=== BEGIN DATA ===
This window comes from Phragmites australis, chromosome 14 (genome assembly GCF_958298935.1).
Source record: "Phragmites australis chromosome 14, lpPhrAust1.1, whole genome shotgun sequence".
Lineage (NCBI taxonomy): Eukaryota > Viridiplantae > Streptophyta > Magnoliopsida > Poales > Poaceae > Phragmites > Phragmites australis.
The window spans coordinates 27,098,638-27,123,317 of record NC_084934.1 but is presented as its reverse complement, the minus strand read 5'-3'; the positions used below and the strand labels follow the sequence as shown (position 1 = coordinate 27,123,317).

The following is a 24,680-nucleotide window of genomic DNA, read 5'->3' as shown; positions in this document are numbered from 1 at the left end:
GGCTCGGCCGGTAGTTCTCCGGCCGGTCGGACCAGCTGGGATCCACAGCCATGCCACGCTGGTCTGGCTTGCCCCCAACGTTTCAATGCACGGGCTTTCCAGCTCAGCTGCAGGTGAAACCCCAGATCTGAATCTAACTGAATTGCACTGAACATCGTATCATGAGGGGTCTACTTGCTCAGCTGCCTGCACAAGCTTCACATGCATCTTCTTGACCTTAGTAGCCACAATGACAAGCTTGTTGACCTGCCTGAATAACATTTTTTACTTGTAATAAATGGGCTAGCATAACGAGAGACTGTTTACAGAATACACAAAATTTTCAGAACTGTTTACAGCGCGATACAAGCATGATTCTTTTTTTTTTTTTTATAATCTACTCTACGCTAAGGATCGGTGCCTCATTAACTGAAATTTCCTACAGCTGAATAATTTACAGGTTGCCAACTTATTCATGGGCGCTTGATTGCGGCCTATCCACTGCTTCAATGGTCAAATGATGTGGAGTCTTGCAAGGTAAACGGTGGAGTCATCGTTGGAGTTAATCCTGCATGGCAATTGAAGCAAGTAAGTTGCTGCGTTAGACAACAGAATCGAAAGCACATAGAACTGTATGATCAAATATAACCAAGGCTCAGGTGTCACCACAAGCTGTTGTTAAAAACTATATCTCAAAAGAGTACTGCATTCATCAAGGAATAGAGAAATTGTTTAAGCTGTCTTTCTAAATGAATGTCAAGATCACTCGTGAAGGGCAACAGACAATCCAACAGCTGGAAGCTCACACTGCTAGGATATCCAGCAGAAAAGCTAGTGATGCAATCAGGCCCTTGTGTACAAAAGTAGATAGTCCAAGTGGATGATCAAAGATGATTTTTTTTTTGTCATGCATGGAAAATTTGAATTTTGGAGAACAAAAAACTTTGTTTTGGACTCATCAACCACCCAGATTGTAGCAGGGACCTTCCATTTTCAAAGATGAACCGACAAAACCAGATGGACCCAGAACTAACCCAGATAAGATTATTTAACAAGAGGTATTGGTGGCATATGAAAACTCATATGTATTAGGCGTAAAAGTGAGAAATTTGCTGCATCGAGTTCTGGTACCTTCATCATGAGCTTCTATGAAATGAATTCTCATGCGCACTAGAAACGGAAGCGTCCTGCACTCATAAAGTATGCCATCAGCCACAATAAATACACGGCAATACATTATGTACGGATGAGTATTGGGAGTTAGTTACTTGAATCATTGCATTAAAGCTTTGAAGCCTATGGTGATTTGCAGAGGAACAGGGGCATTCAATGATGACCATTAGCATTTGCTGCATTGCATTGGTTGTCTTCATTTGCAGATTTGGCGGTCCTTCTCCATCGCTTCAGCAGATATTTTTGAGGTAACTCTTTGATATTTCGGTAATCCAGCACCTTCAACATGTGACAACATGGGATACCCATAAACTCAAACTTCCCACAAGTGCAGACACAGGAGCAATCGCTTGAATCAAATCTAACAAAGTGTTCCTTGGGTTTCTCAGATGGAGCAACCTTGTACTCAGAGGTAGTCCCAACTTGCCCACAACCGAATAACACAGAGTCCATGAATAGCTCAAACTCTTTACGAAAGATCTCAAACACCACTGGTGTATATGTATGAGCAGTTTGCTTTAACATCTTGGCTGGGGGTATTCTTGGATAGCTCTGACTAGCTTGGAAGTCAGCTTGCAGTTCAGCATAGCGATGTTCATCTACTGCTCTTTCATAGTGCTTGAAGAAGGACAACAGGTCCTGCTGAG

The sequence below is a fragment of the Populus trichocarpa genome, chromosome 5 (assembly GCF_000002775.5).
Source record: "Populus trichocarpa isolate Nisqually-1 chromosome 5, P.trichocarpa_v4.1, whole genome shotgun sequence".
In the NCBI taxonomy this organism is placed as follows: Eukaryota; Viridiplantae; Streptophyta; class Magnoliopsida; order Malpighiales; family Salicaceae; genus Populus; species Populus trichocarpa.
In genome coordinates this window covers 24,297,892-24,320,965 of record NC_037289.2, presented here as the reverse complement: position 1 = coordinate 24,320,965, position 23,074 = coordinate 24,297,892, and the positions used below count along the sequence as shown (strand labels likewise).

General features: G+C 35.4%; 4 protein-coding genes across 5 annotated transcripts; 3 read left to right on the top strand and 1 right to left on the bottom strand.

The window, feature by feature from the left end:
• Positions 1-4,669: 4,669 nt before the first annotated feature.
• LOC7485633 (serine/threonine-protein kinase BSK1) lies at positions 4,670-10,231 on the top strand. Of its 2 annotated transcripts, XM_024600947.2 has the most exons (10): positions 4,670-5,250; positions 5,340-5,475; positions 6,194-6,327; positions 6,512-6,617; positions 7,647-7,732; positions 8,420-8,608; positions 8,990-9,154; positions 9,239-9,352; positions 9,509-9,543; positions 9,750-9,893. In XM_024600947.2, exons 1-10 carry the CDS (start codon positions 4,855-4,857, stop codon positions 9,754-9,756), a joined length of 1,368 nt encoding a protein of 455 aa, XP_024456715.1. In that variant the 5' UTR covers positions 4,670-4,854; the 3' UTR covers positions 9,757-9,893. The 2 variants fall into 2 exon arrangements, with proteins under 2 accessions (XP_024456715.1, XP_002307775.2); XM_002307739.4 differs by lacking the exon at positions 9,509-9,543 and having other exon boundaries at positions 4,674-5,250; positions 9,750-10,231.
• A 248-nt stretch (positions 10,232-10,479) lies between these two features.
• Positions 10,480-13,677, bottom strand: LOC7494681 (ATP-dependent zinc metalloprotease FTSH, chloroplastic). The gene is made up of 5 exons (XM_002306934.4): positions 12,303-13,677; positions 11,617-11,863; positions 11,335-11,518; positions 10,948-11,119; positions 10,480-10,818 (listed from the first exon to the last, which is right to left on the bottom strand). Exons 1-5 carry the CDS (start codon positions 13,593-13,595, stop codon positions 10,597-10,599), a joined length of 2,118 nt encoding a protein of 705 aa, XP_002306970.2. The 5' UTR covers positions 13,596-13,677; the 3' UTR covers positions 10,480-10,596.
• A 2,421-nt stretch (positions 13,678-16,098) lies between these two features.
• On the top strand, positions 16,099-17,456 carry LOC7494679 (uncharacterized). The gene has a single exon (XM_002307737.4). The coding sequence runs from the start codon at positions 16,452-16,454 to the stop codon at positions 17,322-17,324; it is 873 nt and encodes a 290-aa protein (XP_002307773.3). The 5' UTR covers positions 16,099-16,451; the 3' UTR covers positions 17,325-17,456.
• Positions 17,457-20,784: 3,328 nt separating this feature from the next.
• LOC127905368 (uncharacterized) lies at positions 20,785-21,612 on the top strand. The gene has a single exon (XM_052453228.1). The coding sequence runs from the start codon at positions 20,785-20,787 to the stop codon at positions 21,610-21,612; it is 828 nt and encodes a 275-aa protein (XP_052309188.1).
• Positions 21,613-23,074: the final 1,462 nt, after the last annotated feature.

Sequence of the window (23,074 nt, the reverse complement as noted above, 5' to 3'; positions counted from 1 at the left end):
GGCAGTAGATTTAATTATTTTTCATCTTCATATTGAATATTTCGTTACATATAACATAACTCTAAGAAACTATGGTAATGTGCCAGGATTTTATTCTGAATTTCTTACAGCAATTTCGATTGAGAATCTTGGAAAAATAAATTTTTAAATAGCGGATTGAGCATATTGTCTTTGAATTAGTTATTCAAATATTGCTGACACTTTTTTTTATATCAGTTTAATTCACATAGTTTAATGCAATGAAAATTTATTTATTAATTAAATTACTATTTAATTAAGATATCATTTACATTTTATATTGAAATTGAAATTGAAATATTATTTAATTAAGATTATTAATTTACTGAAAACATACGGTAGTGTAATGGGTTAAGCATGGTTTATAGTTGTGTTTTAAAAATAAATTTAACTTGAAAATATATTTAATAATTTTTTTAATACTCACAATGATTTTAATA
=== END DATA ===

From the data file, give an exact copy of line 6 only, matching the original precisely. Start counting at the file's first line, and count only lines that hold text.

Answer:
GGCTCGGCCGGTAGTTCTCCGGCCGGTCGGACCAGCTGGGATCCACAGCCATGCCACGCTGGTCTGGCTTGCCCCCAACGTTTCAATGCACGGGCTTTCCAGCTCAGCTGCAGGTGAAACCCCAGATCTGAATCTAACTGAATTGCACTGAACATCGTATCATGAGGGGTCTACTTGCTCAGCTGCCTGCACAAGCTTCACATGCATCTTCTTGACCTTAGTAGCCACAATGACAAGCTTGTTGACCTGCCTGAATAACATTTTTTACTTGTAATAAATGGGCTAGCATAACGAGAGACTGTTTACAGAATACACAAAATTTTCAGAACTGTTTACAGCGCGATACAAGCATGATTCTTTTTTTTTTTTTTATAATCTACTCTACGCTAAGGATCGGTGCCTCATTAACTGAAATTTCCTACAGCTGAATAATTTACAGGTTGCCAACTTATTCATGGGCGCTTGATTGCGGCCTATCCACTGCTTCAATGGTCAAATGATGTGGAGTCTTGCAAGGTAAACGGTGGAGTCATCGTTGGAGTTAATCCTGCATGGCAATTGAAGCAAGTAAGTTGCTGCGTTAGACAACAGAATCGAAAGCACATAGAACTGTATGATCAAATATAACCAAGGCTCAGGTGTCACCACAAGCTGTTGTTAAAAACTATATCTCAAAAGAGTACTGCATTCATCAAGGAATAGAGAAATTGTTTAAGCTGTCTTTCTAAATGAATGTCAAGATCACTCGTGAAGGGCAACAGACAATCCAACAGCTGGAAGCTCACACTGCTAGGATATCCAGCAGAAAAGCTAGTGATGCAATCAGGCCCTTGTGTACAAAAGTAGATAGTCCAAGTGGATGATCAAAGATGATTTTTTTTTTGTCATGCATGGAAAATTTGAATTTTGGAGAACAAAAAACTTTGTTTTGGACTCATCAACCACCCAGATTGTAGCAGGGACCTTCCATTTTCAAAGATGAACCGACAAAACCAGATGGACCCAGAACTAACCCAGATAAGATTATTTAACAAGAGGTATTGGTGGCATATGAAAACTCATATGTATTAGGCGTAAAAGTGAGAAATTTGCTGCATCGAGTTCTGGTACCTTCATCATGAGCTTCTATGAAATGAATTCTCATGCGCACTAGAAACGGAAGCGTCCTGCACTCATAAAGTATGCCATCAGCCACAATAAATACACGGCAATACATTATGTACGGATGAGTATTGGGAGTTAGTTACTTGAATCATTGCATTAAAGCTTTGAAGCCTATGGTGATTTGCAGAGGAACAGGGGCATTCAATGATGACCATTAGCATTTGCTGCATTGCATTGGTTGTCTTCATTTGCAGATTTGGCGGTCCTTCTCCATCGCTTCAGCAGATATTTTTGAGGTAACTCTTTGATATTTCGGTAATCCAGCACCTTCAACATGTGACAACATGGGATACCCATAAACTCAAACTTCCCACAAGTGCAGACACAGGAGCAATCGCTTGAATCAAATCTAACAAAGTGTTCCTTGGGTTTCTCAGATGGAGCAACCTTGTACTCAGAGGTAGTCCCAACTTGCCCACAACCGAATAACACAGAGTCCATGAATAGCTCAAACTCTTTACGAAAGATCTCAAACACCACTGGTGTATATGTATGAGCAGTTTGCTTTAACATCTTGGCTGGGGGTATTCTTGGATAGCTCTGACTAGCTTGGAAGTCAGCTTGCAGTTCAGCATAGCGATGTTCATCTACTGCTCTTTCATAGTGCTTGAAGAAGGACAACAGGTCCTGCTGAG